BOR Flow Recommendation Changes Proposed, by Steve Harris, Harris Water Engineering

An important component of the recovery of the endangered Colorado Pikeminnow and Razorback Sucker in the San Juan River is the magnitude and pattern of flows in the critical habitat downstream of Farmington. The first development of the flows was in 1999 that  primarily focused on the quantity of water and timing of releases from Navajo Reservoir. Also in 1999, a range of equally important flow ranges were estimated to be beneficial to recovery of the fish: base flows of 500 to 1000 cfs; peak intermediate flows of 2500/5000/8000 cfs; and peak flow of 10,000 cfs or more. The outlet works at Navajo Dam cannot release more than 5,000 cfs so in order to obtain flows downstream of Farmington approaching 10,000 cfs, Navajo releases need to be matched with high Animas River flows (i.e. spring runoff). 

The 1999 flow recommendations used a “decision tree” that is based on Navajo content, projected inflow, and time since the last high release to determine potential spring peak release magnitudes (ranging from no release to a 3 week 5000 cfs spring peak release). The result of the “decision tree,” since the current drought began in the year 2000, has been that the Navajo content has been below average in most years due to the forced 5000 cfs peak release even in dry years.  Since 2000 there has been a threat nearly every year that shortages might occur to the fish base flow and water users below Navajo. One way to describe the past operation is the bottom half of Navajo was being released nearly every year and the top half was empty; a better operation would be to retain the storage in the bottom half for really dry years like 2002 and the top half of storage would be used in the “normal” dry years we have been experiencing.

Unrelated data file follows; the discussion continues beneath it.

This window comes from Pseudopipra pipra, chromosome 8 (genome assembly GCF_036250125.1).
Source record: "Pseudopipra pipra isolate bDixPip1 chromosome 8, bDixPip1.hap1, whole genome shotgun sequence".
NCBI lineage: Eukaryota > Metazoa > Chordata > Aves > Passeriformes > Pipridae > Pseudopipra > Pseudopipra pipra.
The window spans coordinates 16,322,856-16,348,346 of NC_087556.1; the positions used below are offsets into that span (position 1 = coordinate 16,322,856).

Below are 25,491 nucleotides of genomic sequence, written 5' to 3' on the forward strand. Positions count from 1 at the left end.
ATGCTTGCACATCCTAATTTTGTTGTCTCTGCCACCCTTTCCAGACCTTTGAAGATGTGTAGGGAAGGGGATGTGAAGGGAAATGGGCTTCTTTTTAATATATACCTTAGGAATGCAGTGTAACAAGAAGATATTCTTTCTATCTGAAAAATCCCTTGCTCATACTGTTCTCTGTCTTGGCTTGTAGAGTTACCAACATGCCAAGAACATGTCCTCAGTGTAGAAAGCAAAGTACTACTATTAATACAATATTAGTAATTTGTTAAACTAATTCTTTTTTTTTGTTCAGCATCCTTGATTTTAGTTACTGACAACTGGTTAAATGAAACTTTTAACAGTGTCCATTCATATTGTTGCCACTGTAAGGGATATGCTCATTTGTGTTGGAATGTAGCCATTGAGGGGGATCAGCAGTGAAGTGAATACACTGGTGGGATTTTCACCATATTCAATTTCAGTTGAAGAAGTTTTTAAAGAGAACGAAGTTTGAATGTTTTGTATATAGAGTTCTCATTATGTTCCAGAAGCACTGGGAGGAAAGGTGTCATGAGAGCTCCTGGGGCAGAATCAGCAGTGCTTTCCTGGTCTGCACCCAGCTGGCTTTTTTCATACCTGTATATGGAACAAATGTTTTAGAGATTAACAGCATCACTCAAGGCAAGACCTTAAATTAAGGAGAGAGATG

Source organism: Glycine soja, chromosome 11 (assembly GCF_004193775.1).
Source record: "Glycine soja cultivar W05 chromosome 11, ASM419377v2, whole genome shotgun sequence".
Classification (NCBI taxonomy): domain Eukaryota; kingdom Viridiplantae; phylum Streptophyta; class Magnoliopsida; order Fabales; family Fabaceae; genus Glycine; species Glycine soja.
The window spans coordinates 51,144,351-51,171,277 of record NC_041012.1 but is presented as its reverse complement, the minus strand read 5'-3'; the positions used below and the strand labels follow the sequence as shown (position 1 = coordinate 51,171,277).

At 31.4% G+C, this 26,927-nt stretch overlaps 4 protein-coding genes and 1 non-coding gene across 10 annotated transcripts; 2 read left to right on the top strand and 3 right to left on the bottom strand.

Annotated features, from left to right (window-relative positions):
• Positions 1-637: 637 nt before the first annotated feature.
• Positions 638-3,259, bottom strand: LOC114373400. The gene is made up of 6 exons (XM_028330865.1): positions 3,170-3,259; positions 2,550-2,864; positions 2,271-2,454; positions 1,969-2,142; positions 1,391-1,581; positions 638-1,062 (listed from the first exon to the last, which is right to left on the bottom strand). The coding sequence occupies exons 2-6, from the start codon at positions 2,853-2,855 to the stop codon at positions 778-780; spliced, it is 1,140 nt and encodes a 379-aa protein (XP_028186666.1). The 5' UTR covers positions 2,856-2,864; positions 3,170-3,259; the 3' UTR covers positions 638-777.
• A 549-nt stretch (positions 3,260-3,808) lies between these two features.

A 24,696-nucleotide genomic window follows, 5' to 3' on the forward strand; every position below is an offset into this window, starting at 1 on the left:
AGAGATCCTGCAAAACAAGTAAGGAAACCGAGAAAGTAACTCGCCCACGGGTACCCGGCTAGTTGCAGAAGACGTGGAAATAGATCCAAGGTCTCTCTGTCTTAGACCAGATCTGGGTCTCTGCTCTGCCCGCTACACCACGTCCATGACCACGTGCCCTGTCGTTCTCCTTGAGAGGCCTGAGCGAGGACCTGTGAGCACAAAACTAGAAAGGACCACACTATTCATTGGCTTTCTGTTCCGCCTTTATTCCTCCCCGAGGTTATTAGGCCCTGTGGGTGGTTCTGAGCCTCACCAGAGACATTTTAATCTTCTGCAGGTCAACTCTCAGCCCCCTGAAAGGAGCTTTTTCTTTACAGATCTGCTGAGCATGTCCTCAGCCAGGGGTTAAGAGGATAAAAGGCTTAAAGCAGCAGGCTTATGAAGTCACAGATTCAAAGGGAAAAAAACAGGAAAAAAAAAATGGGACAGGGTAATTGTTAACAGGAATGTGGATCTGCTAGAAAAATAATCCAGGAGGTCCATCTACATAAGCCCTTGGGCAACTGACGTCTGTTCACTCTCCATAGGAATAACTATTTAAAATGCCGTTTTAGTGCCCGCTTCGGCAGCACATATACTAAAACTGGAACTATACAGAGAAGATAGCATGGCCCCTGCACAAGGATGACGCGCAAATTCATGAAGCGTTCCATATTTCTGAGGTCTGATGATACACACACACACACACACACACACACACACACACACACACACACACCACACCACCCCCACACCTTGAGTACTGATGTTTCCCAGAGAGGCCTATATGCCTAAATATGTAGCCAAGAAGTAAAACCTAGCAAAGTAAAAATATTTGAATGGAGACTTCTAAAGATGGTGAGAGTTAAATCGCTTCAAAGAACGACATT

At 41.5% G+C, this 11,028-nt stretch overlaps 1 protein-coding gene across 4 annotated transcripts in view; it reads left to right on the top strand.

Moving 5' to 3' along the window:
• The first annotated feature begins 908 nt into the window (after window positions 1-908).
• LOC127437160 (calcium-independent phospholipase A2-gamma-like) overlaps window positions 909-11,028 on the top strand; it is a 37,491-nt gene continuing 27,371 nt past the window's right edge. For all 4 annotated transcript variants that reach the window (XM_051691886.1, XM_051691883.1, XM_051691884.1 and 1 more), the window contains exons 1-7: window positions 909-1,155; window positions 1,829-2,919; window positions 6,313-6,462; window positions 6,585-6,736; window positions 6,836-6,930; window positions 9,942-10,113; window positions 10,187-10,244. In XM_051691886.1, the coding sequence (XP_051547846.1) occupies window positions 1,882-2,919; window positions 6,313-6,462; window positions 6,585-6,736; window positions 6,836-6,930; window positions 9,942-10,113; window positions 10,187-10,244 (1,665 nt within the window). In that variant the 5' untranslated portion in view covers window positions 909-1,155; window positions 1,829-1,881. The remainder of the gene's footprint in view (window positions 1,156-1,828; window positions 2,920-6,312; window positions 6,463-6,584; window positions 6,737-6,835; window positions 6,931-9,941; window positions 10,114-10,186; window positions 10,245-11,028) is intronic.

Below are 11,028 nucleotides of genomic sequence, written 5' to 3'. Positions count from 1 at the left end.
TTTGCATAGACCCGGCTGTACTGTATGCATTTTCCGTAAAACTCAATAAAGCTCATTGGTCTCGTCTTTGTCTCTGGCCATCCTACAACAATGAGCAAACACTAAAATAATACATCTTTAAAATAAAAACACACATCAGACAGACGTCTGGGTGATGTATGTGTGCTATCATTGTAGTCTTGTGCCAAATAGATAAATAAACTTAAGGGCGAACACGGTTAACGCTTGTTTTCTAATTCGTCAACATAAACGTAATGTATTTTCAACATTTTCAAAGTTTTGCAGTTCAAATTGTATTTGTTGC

A few important Navajo elevations and associated content are the water level when full is 6085’ with a content of 1,700,000 acre-feet (AF) and the minimum allowed level for the NAPI outlet is 5990’ with a content of 660,000 AF.  Navajo must operate between these two elevations.

Studies since 1999, indicate that the intermediate flows are less important than previously believed but the base and high flows may be more important. The “San Juan River Environmental Flows Workshop #1” was held in mid-February to consider an alternative method for determining how and when to make releases from Navajo that maximize base and high flows.  After much discussion at the workshop “an end of the water year target elevation of 6063’ (1,386,000 AF content) with an option to reduce to 6050’ (1,226,000 AF content) for biological flexibility” was agreed to. After accounting for fish base flow releases, water user needs, and having Navajo at 6063’ on October first, if there was any remaining water it would be used for a 5000 cfs release to attempt to match the Animas peak flow in order to reach 10,000 cfs in the critical habitat. 

By using this method, the top half of Navajo storage would be used most of the time saving the bottom half of storage for years when there is an exceptional drought. The threat of annual shortages to fish base flows will be significantly reduced and Navajo releases will maximize the high flows in the critical habitat. A secondary benefit is Navajo water levels will be higher for better lake recreation.